Whitehall-Coplay Press

Friday, May 29, 2020
PRESS PHOTO BY DOUGLAS GRAVESTrish Cippoletti (Dr. Alison Blake, a therapist) and Brian Wendt (Jerry, a client), Crowded Kitchen Players’ “Unspeakable,” March 22-31, Charles A. Brown Ice House, Bethlehem. PRESS PHOTO BY DOUGLAS GRAVESTrish Cippoletti (Dr. Alison Blake, a therapist) and Brian Wendt (Jerry, a client), Crowded Kitchen Players’ “Unspeakable,” March 22-31, Charles A. Brown Ice House, Bethlehem.

Crowded Kitchen Players’ premiere addresses topic that’s ‘Unspeakable’

Friday, March 22, 2019 by DOUGLAS GRAVES Special to The Press in Focus

“’Unspeakable’” describes a system that often finds itself inadequate to help the very individuals it has been created to serve,” says Ara Barlieb about the genesis of his new play.

The Crowded Kitchen Players’ “Unspeakable” has its world premiere March 22, Charles A. Brown Ice House, Bethlehem, where it continues March 23, 24, 29, 30 and 31.

“Unspeakable” tells the story of a boy, Adam Shane (represented by a Doug Roysdon-designed and built marionette handled by Pamela Wallace), who is part of a fragile framework formed by a working single mother, Naomi (Florence Taylor), a trusted caregiver, Uncle Henry (David Oswald), as well as a stranger, and the authorities who try to find out the truth.

“It [the play] describes a society that often finds itself complicit in the endangerment of its most fragile members,” Barlieb says.

“’Unspeakable’ has been created through years of interviews and collaboration with dedicated and caring child-welfare and law-enforcement professionals who themselves often share in these feelings of helplessness,” says Barlieb.

“The purpose,” Barlieb continues, “is to encourage widespread involvement in the protection of children. It takes only the slightest disregard to endanger a child, but it takes constant effort, fearless accountability, and tireless vigilance to protect them.”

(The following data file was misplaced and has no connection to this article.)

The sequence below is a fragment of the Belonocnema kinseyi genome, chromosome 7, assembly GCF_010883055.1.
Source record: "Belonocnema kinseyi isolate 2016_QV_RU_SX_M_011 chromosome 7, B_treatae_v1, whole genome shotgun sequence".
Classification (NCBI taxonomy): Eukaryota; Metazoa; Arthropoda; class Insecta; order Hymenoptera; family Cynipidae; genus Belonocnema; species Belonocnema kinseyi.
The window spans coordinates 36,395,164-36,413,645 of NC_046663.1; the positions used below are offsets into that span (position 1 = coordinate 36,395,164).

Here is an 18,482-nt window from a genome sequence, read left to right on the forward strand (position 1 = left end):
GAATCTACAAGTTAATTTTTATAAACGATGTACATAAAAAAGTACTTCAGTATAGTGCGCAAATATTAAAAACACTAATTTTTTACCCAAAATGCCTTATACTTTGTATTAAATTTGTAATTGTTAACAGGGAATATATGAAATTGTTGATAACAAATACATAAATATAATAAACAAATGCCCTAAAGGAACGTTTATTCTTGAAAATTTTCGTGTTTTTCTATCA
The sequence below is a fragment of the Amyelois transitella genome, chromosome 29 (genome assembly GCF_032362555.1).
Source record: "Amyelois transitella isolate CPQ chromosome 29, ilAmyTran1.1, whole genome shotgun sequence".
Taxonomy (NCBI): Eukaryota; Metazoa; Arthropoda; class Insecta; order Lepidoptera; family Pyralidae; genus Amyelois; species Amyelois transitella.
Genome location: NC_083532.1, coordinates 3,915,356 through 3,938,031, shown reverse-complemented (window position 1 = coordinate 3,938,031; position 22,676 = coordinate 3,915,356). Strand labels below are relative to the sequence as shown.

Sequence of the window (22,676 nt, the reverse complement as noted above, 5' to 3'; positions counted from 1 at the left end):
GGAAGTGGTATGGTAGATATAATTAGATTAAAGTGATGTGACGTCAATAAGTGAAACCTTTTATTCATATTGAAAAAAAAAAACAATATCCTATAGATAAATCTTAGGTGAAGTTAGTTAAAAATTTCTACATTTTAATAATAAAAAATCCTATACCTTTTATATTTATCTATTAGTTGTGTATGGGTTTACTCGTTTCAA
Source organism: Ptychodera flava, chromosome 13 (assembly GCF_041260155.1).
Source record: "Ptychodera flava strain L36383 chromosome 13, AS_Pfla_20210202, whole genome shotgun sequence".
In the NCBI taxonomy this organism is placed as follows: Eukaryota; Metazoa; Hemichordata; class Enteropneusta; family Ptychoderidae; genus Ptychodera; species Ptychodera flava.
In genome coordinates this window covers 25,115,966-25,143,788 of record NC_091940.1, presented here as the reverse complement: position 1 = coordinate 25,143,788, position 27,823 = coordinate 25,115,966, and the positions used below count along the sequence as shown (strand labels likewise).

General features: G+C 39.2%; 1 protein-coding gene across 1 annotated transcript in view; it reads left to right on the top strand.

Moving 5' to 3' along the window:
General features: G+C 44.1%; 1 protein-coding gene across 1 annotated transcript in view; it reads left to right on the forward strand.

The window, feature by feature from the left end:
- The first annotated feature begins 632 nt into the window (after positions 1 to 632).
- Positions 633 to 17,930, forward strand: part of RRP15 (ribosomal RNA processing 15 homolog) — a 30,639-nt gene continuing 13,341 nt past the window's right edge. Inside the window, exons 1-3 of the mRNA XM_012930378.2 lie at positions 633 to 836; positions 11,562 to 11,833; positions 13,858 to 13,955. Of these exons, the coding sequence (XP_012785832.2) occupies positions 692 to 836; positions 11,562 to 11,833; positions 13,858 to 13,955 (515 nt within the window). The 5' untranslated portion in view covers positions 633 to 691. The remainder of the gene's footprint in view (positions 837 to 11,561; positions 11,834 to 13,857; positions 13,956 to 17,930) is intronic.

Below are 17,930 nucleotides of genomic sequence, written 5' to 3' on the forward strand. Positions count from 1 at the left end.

“Unspeakable,” set in modern-New York City, addresses a pernicious crime that mars innocent children. The play is directed and co-produced by Barlieb and Wallace, co-founders of Crowded Kitchen Players, a Lehigh Valley-based theater troupe that addresses under-explored themes.

”Unspeakable” is the 13th play that Barlieb has written and the 79th production of Crowded Kitchen Players since it was founded in 2000.

In “Unspeakable,” for reasons unknown, Adam has abruptly stopped speaking to anyone except Uncle Henry, who picks him up after school, takes him to diners, and entertains him with fabulous stories until Adam’s mother, Naomi, gets home from work.

Their idyllic hours together are shattered when a man unknown to them begins following Adam and Henry wherever they go and furtively watches everything they do.

One man seeks to save a child. What the other man wants is “Unspeakable.”

The child victim, Adam, as a marionette, cannot speak, thus illustrating, according to Barlieb, the plight of child victims everywhere.

The lead players are Brian Wendt (Jerry), who is suspected of being a pedophile, Oswald (Uncle Henry) and Trish Cippoletti (Dr. Alison Blake), Jerry’s therapist.

“Jerry is a bit complex,” says Wendt. “He is coming to terms with a ‘relationship’ he encountered when he was about 10-years-old with a gentleman about 20 years older than him.”

The cast includes Julisa Trinidad (Elena Gomez, Lisa) and Paula Klein, Felecia White, Carla Hadley, Bruce Brown, Susan Burnette, Judy Evans, Tom Harrison, Nancy Walsh and Alexandra Racines.

The show’s sets are designed and built by Barlieb with assistance from Dennis Gillette and Kent Roberts. The music is written and is performed by Clark Ferguson.

“Unspeakable,” 8 p.m. March 22, 23, 29, 30 and 2 p.m. March 24, 31, Main Stage, Charles A. Brown Ice House, 56 River St., Bethlehem. Tickets: ckplayers@outlook.com; 610-395-7176. Proceeds benefit Project Child of the Lehigh Valley, a program of Valley Youth House.